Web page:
The Causeway Road – Antelope Island SP, UT – Fujifilm GFX-50S & Fujinon 23mm
Tiny Niagara – Farmington, UT – Fujifilm GFX-50S & Fujinon 23mm
Reeds & Birds – Farmington, UT – Fujifilm GFX-50S & Fujinon 23mm
Brown Among Green – Farmington, UT – Fujifilm GFX-50S & Fujinon 23mm
January Forest – Farmington, UT – Fujifilm GFX-50S & Fujinon 23mm
Forest Creek – Farmington, UT – Fujifilm GFX-50S & Fujinon 23mm
Creekside Trail – Farmington, UT – Fujifilm GFX-50S & Fujinon 23mm
Backlit – Farmington, UT – Fujifilm GFX-50S & Fujinon 23mm
Flasher – Farmington, UT – Fujifilm GFX-50S & Fujinon 23mm
Tunnel Silhouette – Farmington, UT – Fujifilm GFX-50S & Fujinon 23mm
Frozen Marsh Water – Fujifilm GFX-50S & Fujinon 23mm
Ice Tracks in the Reeds – Layton, UT – Fujifilm GFX-50S & Fujinon 23mm
Marsh Ice Tracks – Layton, UT – Fujifilm GFX-50S & Fujinon 23mm
Lookout Tower – Layton, UT – Fujifilm GFX-50S & Fujinon 23mm
Marsh Boardwalk – Layton, UT – Fujifilm GFX-50S & Fujinon 23mm
Reeds & Grass – Layton, UT – Fujifilm GFX-50S & Fujinon 23mm
Winter Marsh – Layton, UT – Fujifilm GFX-50S & Fujinon 23mm
Twisted – Layton, UT – Fujifilm GFX-50S & Fujinon 23mm
Sky Railing – Layton, UT – Fujifilm GFX-50S & Fujinon 23mm
Big Sky Over Yellow House – Farmington, UT – Fujifilm GFX-50S & Fujinon 23mm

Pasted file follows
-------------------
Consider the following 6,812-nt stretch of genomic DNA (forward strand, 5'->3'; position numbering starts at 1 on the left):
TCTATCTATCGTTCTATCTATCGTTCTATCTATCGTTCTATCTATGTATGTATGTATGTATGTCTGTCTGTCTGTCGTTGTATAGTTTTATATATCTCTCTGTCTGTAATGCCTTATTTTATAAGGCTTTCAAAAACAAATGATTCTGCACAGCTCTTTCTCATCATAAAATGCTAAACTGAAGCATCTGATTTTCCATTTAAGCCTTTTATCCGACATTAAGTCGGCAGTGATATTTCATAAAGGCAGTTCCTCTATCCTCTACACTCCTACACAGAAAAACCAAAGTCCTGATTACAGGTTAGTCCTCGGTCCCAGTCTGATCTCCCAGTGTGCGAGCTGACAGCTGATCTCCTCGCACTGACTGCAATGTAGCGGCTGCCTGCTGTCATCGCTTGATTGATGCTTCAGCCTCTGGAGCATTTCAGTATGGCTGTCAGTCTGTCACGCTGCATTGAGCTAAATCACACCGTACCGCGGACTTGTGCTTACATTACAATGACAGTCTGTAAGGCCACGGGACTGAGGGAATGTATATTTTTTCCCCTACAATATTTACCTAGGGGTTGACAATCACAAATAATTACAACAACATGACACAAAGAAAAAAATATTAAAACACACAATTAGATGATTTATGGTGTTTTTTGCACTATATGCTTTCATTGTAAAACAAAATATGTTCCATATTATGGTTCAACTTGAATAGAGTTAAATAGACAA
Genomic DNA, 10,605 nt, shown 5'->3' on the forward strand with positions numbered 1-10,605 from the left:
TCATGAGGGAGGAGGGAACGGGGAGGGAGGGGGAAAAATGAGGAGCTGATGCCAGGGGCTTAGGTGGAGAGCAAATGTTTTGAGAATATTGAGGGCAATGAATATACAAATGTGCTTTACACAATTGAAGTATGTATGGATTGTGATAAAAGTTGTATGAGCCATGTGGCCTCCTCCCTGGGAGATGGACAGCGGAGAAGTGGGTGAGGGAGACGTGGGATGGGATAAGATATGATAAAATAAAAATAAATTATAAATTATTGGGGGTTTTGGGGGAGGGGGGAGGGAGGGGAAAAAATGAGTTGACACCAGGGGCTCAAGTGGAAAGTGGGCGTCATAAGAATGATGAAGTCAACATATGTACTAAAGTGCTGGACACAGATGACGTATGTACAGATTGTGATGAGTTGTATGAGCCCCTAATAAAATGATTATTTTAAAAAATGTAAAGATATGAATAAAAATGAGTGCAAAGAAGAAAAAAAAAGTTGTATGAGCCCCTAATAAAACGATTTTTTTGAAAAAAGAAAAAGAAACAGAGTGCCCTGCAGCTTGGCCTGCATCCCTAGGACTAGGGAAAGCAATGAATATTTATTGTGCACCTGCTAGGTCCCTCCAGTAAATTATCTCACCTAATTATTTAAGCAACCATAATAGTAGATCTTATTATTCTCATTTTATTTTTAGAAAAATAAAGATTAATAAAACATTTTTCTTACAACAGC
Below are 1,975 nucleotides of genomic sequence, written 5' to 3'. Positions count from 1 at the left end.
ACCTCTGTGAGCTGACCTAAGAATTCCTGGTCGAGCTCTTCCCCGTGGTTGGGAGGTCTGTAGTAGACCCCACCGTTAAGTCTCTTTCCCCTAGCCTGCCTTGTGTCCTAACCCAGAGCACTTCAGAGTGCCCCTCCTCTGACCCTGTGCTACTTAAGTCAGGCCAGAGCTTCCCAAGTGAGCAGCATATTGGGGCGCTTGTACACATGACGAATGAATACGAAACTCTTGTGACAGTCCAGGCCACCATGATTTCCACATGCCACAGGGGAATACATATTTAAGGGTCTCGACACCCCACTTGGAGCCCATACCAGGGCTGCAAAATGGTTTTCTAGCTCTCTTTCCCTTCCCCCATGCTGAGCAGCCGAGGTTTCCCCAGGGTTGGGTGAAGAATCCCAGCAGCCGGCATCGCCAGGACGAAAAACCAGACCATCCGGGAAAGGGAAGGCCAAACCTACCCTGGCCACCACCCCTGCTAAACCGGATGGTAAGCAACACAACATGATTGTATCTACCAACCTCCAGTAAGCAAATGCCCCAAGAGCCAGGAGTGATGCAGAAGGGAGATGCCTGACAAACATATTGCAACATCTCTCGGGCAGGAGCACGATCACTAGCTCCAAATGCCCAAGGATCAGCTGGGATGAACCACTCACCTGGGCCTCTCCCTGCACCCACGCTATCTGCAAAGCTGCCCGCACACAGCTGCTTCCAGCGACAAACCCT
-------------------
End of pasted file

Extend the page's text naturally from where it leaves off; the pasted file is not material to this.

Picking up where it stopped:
See also: GFX Film Simulation Recipes


Help Fuji X Weekly

Nobody pays me to write the content found on fujixweekly.com. There’s a real cost to operating and maintaining this site, not to mention all the time that I pour into it. If you appreciated this article, please consider making a one-time gift contribution. Thank you!


Fujifilm GFX100S

Fujifilm recently announced the 102-megapixel medium-format GFX100S. This camera is already making big waves because of the the high-resolution sensor and because of the “small” price-tag of “only” $6,000 (body only). A lot of people are talking about this upcoming camera—in fact, I visited a local camera store, and the GFX100S was a hot topic that was being discussed by those in the store.

Back in June I published an article, Shrinking Camera Market: What Fujifilm Should Do In 2021 & Beyond, and I suggested that Fujifilm should make a camera like the GFX100S (although I said it should be rangefinder-styled). I think it’s a good move for Fujifilm, and this camera will be highly successful. Already preorders have apparently exceeded expectations, and you might have to exercise some patience if you want to get your hands on one and you didn’t preorder on the day it was announced.

I don’t have a lot of experience with GFX cameras. Fujifilm recently loaned me a GFX-50S, which is four-years-old now and surely about to be discontinued. I’m grateful to have been give the opportunity to briefly try a GFX camera—a dream come true, really! For the most part the benefit of medium format is only truly realized if you crop really deeply or print very large. Still, I hope to one day try the GFX100S myself, although it won’t likely be anytime soon, and will likely only happen if Fujifilm lets me borrow one for a few weeks. The GFX100S, even though priced very low for what it is, is still significantly outside of my budget. I’m sure many of you can relate.